New alcohol tax? Anchorage voters say ‘no’ for now

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ANCHORAGE (KTUU) - Proponents of a 5 percent tax on all retail alcohol sales - as proposed in Proposition 9 on this year’s Municipal Election ballot - were barely trailing in the polls Tuesday as ballots continued pouring in to Election Central in Anchorage.

The first look at the numbers showed those opposed to the tax numbering 22,222 and those approving it 20,088.

[A first look at Anchorage's election returns]

The proposition, spearheaded in large part by Anchorage Mayor Ethan Berkowitz, was backed mainly for its potential effects on homelessness and substance abuse, and considered a piece of the puzzle in a solution toward some of the city's biggest issues.

"I'm a firm believer that if you're a cost-causer, you should be a cost-payer," Berkowitz said Tuesday evening, shortly after the first batch of results came through Election Central. "We want to make sure they're paying their fair share. The state is paying less and less, and we have to step in and do more."

The idea was to take the tax monies and funnel them toward health and public safety within the Municipality.

"It's a little bit disappointing for us," he said, citing a figure of $700 million per year in costs triggered by the liquor industry. "But we're going to continue to do what we can to make sure the liquor industry pays its fair share."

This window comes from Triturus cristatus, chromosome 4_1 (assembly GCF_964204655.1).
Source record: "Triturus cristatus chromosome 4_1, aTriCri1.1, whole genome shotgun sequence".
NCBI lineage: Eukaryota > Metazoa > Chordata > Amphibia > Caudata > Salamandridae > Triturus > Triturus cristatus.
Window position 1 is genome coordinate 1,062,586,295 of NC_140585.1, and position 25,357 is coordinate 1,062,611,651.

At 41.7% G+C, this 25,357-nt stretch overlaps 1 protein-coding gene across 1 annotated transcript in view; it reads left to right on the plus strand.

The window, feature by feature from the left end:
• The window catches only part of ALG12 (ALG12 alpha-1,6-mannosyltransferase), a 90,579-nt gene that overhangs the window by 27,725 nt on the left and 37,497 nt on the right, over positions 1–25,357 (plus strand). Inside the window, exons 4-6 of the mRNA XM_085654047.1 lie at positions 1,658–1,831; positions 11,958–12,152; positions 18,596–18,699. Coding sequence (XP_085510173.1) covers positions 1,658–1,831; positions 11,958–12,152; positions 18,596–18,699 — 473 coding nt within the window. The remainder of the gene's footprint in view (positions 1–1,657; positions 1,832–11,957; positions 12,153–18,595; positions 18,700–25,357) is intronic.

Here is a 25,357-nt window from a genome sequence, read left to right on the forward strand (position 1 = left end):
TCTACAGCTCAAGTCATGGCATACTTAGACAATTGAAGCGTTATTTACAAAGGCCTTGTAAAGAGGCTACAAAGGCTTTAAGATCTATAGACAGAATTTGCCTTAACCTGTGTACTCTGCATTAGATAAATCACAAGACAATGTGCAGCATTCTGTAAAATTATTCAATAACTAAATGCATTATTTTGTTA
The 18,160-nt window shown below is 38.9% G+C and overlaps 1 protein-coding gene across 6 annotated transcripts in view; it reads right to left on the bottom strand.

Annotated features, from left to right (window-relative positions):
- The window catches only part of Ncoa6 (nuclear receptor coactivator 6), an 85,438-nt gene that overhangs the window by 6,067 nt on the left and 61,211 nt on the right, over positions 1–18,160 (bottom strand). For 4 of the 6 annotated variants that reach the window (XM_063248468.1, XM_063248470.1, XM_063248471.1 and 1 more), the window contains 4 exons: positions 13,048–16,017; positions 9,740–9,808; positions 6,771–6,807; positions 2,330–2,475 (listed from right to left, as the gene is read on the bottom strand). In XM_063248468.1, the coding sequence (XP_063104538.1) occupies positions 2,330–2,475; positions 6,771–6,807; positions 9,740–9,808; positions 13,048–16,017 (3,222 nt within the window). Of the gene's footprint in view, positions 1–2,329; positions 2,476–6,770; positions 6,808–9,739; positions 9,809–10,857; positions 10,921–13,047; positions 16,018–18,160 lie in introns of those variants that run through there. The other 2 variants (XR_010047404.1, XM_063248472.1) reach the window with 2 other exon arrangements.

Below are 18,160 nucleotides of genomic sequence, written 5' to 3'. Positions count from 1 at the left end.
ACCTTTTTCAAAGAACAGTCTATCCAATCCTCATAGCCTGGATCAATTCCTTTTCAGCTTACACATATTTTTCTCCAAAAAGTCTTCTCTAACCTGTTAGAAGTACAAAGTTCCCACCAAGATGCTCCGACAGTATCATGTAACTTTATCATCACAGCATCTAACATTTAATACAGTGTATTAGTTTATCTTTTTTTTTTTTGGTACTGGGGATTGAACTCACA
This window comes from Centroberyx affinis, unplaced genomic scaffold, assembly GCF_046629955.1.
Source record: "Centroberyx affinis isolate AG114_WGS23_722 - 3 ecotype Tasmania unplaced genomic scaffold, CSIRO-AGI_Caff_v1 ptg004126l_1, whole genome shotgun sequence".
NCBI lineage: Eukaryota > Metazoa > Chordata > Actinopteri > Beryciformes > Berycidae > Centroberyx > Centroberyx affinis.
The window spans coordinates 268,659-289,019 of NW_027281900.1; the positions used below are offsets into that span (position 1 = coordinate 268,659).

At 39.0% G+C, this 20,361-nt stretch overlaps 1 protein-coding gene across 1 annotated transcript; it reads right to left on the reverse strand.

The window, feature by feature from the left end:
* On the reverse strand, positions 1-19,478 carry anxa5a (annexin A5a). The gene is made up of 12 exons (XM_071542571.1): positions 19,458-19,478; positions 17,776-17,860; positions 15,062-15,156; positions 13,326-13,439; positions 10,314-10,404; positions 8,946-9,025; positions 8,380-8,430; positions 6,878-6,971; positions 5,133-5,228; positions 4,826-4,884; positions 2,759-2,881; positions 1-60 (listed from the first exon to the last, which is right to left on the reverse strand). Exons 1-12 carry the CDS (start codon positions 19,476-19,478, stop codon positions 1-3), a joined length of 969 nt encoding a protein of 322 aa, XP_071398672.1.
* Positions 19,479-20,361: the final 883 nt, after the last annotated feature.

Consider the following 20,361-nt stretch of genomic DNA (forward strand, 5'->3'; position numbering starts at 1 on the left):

Those who oppose the tax, however, maintain that they want to see homelessness and substance abuse within the Municipality addressed, but don’t believe this tax is the way to do it.

"Our biggest concerns are really that Anchorage could turn into what we're seeing in Seattle," said Alaska Cabaret, Hotel, Restaurant and Retailers Association President Sarah Oates. "We really want to see long-term solutions to these issues, and we don't feel like this proposition is it."

Should Prop. 9 pass in the end, the Municipality would be authorized to levy a five percent tax on all retail sales of alcoholic beverages, beginning January 1, 2020. Opponents of the proposition, though, said the tax wouldn't only affect the prices consumers see, but small businesses as well.

"This is being sold to the public as, 'A $5 beverage will now be $5.25. You can eat a quarter. It goes to a greater good,'" Oates said. "I understand that math, but when you're looking at adding a new person to payroll, and then, if you're looking at more software to meet those reporting goals, that's another cost.

"The reality is," she added, "it could be a much larger cost for small businesses, Alaska businesses, that are going to have to find a way to pay."

Either way, Berkowitz said, health and substance abuse issues must be addressed, and addressed as soon as possible.

"We're not going to make any plans until we see all the votes and what it looks like," he said, "but we're going to continue to do what we can to make Anchorage a safe place for everybody who lives here."

Of 42,960 ballots cast, 20,088 voted in favor of passing the proposition and the tax, while 22,222 vote against. Results from Tuesday night, however, are the first of multiple rounds to be released by the municipality, with a total of 227,210 ballot packages mailed out throughout Anchorage.

"We're so happy that we're up a little bit," Oates said, "but it's very early. We still have a lot of ballots waiting to come in, and it's a very tight race. Happy so far, but we're nowhere near close to celebrating yet."

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